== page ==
Extracellular Matrix Pathology

William G. Stetler-Stevenson, MD, PhD., Head, Extracellular Matrix Pathology Section
Building 10, Room 6B05
(240) 760-6105

To learn more, visit https://www.irp.nih.gov/pi/william-stetler-stevenson and/or https://scholar.google.com/citations?user=MUtfyW8AAAAJ&hl=en&oi=ao


General Information

Mailing Address:

Extracellular Matrix Pathology Section
Laboratory of Pathology, CCR
National Cancer Institute
Building 10, Room 6B01
10 Center Dr.
Bethesda, MD 20892-1500

Our Science

The Extracellular Matrix (ECM) Pathology Section investigates novel biologic functions of matrix molecules in regulation/modulation of tissue homeostasis, cellular invasion and migration. Specifically, we are focused on the role of Matrix Metalloproteinases (MMPs) and their endogenous inhibitors. Early work in our laboratory  identified the molecular and cellular mechanisms of MMP2 activation, and discovery of a new member of the Tissue Inhibitor of MetalloProteinase family, TIMP-2 1-3.

The overarching principle of our research is to utilize highly focused, multifaceted approaches to rigorously study the mechanisms of ECM composition, function and structure in suppression of cell growth, migration, invasion and angiogenesis. Disruption of these pathways contributes to the pathogenesis of chronic diseases, such as cancer progression and metastasis, as well as cardiovascular and neurodegenerative diseases. Our working premise that TIMPs are multifunctional proteins, not just protease inhibitors, was based on our observations that TIMP2 suppression of cell proliferation is dissociable from the MMP inhibitory activity 4,5 (See Figure 1). Continuing investigation led my laboratory to develop a novel TIMP-2 reagent lacking MMP inhibitory activity know as Ala+TIMP-2 6. Utilizing this novel reagent we successfully demonstrate that TIMP-2 inhibition of angiogenesis and primary tumor growth are mediated via MMP-independent mechanism requiring cell surface integrin receptor interactions and protein phosphatase activity 7-10.  Our current objective is to translate these basic discoveries of TIMP biology into new effective treatment strategies to prevent disease progression that will result in substantial clinical therapeutic and public health impact.

Ongoing research efforts are directed at elucidating the functional significance of recently discovered post-translational modifications (phosphorylation)11, and co-chaperone role of TIMP2 in regulation of MMP2 activity and cellular functions described above12.



1          Stetler-Stevenson, W. G., Brown, P. D., Onisto, M., Levy, A. T. & Liotta, L. A. Tissue inhibitor of metalloproteinases-2 (TIMP-2) mRNA expression in tumor cell lines and human tumor tissues. J Biol Chem 265, 13933-13938 (1990).

2          Stetler-Stevenson, W. G., Krutzsch, H. C. & Liotta, L. A. TIMP-2: identification and characterization of a new member of the metalloproteinase inhibitor family. Matrix Suppl 1, 299-306 (1992).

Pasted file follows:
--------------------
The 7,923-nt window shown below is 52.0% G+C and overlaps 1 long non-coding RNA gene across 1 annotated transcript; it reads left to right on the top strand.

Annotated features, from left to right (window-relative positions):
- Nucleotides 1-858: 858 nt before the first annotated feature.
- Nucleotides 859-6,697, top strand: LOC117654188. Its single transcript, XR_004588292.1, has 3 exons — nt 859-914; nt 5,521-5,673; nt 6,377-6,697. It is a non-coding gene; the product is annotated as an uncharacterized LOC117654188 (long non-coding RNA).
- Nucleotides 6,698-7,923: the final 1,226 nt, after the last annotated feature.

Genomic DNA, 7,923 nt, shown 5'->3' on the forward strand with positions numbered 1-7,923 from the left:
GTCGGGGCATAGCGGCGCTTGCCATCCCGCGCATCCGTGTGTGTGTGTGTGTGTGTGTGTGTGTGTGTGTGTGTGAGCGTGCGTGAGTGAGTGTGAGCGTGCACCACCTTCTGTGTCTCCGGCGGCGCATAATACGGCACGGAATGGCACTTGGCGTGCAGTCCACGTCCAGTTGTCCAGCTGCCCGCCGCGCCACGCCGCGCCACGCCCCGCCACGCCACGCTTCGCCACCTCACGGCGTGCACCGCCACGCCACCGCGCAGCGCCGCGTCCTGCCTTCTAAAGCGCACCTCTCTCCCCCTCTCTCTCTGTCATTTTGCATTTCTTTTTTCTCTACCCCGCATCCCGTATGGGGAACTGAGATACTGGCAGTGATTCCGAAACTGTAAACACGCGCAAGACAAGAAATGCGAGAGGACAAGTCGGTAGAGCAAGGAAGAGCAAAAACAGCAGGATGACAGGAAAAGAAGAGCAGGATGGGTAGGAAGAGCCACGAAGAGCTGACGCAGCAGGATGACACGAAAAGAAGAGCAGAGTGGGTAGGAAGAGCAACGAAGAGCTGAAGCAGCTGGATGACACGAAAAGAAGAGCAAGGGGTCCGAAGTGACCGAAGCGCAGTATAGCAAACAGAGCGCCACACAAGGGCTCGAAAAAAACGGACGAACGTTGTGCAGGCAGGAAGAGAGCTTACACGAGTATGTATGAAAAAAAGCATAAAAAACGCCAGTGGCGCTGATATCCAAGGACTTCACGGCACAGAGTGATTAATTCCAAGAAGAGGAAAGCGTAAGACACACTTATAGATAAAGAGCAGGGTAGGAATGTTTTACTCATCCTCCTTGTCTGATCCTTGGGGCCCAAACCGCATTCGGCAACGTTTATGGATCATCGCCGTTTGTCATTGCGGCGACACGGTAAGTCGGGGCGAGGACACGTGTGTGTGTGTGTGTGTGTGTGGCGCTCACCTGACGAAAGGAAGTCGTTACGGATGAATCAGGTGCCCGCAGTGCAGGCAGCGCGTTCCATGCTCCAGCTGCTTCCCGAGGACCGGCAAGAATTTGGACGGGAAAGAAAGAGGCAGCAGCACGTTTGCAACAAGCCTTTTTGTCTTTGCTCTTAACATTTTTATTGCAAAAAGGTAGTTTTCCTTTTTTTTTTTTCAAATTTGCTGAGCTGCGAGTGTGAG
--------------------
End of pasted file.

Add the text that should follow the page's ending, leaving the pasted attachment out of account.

3          Stetler-Stevenson, W. G., Krutzsch, H. C., Wacher, M. P., Margulies, I. M. & Liotta, L. A. The activation of human type IV collagenase proenzyme. Sequence identification of the major conversion product following organomercurial activation. J Biol Chem 264, 1353-1356 (1989).

4          Hoegy, S. E., Oh, H. R., Corcoran, M. L. & Stetler-Stevenson, W. G. Tissue Inhibitor of Metalloproteinases-2 (TIMP-2) Suppresses TKR-Growth Factor Signaling Independent of Metalloproteinase Inhibition. J Biol Chem 276, 3203-3214, doi:10.1074/jbc.M008157200 (2001).

5          Murphy, A., Unsworth, E. J. & Stetler-Stevenson, W. G. Tissue inhibitor of metalloproteinases-2 inhibits bFGF-induced human microvascular endothelial cell proliferation. Journal of Cellular Physiology 157, 351-358, doi:10.1002/jcp.1041570219 (1993).

6          Wingfield, P. T. et al. Biophysical and functional characterization of full-length, recombinant human tissue inhibitor of metalloproteinases-2 (TIMP-2) produced in Escherichia coli. Comparison of wild type and amino-terminal alanine appended variant with implications for the mechanism of TIMP functions. J Biol Chem 274, 21362-21368, doi:10.1074/jbc.274.30.21362 (1999).

7          Bourboulia, D. et al. TIMP-2 modulates cancer cell transcriptional profile and enhances E-cadherin/beta-catenin complex expression in A549 lung cancer cells. Oncotarget 4, 163-173 (2013).

8          Bourboulia, D. et al. Endogenous angiogenesis inhibitor blocks tumor growth via direct and indirect effects on tumor microenvironment. Am J Pathol 179, 2589-2600, doi:10.1016/j.ajpath.2011.07.035 (2011).

9          Seo, D.-W. et al. TIMP-2 mediated inhibition of angiogenesis: an MMP-independent mechanism. Cell 114, 171-180 (2003).

10        Seo, D. W. et al. Shp-1 mediates the antiproliferative activity of tissue inhibitor of metalloproteinase-2 in human microvascular endothelial cells. J Biol Chem 281, 3711-3721, doi:10.1074/jbc.M509932200 (2006).

11        Sànchez-Pozo, J. et al. Extracellular Phophorylation of TIMP-2 by Secreted c-Src Tyrosing Kinase Controls MMP-2 Activity. iScience 1, 87-96 (2018).

12        Baker-Williams, A. J. et al. Co-chaperones TIMP2 and AHA1 Competitively Regulate Extracellular HSP90:Client MMP2 Activity and Matrix Proteolysis. Cell Rep 28, 1894-1906 e1896, doi:10.1016/j.celrep.2019.07.045 (2019).


Last updated by Young, Sarah (NIH/NCI) [E] on Aug 23, 2019